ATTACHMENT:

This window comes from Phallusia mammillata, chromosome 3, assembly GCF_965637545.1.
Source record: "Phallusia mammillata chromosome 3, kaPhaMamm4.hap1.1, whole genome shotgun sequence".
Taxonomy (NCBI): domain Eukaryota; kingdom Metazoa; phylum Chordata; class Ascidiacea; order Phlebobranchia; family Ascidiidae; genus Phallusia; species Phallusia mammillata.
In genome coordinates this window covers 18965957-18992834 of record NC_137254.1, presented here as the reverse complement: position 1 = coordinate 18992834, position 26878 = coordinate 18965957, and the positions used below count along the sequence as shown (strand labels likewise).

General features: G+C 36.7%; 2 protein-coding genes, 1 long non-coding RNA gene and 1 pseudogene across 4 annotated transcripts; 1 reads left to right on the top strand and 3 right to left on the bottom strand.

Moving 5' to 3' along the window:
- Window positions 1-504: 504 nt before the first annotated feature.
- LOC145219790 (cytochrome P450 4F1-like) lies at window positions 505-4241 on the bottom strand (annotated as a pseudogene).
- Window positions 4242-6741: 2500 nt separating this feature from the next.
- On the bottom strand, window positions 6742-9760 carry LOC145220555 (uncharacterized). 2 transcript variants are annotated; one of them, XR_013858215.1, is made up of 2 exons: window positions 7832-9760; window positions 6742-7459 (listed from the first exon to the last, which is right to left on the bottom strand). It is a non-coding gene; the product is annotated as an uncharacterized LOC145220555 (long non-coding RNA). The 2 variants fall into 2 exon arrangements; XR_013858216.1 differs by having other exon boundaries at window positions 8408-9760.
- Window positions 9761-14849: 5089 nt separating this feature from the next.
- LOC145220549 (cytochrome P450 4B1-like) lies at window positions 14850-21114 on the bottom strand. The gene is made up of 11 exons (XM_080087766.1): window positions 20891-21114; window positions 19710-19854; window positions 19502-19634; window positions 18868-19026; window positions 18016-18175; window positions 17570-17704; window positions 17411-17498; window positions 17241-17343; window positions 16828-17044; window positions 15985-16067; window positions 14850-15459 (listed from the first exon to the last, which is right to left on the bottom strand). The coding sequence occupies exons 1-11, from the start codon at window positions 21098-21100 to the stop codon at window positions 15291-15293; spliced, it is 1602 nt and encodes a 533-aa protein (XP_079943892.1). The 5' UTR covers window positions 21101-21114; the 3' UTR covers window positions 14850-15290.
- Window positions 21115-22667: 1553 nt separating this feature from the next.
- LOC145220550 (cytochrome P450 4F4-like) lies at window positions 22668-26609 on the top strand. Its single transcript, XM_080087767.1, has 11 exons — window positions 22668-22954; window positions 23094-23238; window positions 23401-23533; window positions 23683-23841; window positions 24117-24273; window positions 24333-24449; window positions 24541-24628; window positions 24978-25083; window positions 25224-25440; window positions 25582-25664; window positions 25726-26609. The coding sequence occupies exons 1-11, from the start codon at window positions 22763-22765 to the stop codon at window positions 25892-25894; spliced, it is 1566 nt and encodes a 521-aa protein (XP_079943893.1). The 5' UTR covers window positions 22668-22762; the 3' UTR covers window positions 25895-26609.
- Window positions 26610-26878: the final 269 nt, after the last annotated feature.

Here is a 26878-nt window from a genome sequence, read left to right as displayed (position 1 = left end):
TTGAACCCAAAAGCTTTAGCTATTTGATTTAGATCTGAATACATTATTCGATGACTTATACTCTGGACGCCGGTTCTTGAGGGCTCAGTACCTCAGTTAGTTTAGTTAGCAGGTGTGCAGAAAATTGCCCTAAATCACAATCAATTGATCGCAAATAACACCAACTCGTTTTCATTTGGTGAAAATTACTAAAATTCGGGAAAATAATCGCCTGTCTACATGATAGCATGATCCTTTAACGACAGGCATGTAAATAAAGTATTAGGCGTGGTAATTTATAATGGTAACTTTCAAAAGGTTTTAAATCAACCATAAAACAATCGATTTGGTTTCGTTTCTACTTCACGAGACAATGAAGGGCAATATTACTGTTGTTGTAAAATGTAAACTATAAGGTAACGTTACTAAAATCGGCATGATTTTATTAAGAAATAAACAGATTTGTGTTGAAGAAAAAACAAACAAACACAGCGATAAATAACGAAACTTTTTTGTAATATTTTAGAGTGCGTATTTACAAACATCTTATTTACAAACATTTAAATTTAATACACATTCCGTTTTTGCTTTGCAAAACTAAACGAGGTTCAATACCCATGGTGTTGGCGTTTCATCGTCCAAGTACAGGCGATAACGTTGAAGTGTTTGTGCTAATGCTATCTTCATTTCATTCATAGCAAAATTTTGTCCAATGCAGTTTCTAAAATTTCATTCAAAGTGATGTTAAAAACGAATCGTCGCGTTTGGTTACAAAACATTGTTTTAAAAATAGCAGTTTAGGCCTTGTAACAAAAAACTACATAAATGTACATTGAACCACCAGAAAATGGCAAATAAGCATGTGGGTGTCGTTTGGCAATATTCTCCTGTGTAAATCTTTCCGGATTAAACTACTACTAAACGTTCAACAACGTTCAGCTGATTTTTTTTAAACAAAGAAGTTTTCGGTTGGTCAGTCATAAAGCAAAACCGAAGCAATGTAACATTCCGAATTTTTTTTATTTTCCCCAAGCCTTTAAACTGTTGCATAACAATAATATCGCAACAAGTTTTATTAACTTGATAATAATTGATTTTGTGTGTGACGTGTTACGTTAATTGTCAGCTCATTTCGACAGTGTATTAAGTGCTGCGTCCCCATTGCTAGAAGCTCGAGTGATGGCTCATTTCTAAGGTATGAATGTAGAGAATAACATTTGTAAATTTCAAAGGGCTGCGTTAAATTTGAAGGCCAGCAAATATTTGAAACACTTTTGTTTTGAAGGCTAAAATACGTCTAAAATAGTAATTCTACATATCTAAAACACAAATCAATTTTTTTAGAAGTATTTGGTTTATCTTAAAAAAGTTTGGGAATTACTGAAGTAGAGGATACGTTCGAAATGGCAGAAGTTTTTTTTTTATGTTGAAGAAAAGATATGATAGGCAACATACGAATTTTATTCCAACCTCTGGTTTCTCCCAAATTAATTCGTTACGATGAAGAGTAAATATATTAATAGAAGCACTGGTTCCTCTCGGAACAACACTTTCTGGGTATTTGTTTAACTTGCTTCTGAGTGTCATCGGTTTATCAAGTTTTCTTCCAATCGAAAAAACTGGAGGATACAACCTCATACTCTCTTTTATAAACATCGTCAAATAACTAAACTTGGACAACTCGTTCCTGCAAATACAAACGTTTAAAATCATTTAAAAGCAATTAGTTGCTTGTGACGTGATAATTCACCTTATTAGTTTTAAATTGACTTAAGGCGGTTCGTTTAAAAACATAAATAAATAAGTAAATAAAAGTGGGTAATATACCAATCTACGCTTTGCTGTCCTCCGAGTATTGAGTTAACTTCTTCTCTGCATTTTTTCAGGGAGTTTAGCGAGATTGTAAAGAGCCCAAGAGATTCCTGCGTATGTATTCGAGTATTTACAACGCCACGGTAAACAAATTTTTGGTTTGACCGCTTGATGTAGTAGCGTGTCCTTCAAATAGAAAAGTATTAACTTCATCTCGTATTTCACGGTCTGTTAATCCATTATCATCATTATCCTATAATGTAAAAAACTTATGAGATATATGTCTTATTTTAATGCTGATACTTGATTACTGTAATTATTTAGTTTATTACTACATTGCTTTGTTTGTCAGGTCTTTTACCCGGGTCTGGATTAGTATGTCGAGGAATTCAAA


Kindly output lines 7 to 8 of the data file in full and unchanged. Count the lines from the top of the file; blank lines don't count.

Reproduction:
- Window positions 1-504: 504 nt before the first annotated feature.
- LOC145219790 (cytochrome P450 4F1-like) lies at window positions 505-4241 on the bottom strand (annotated as a pseudogene).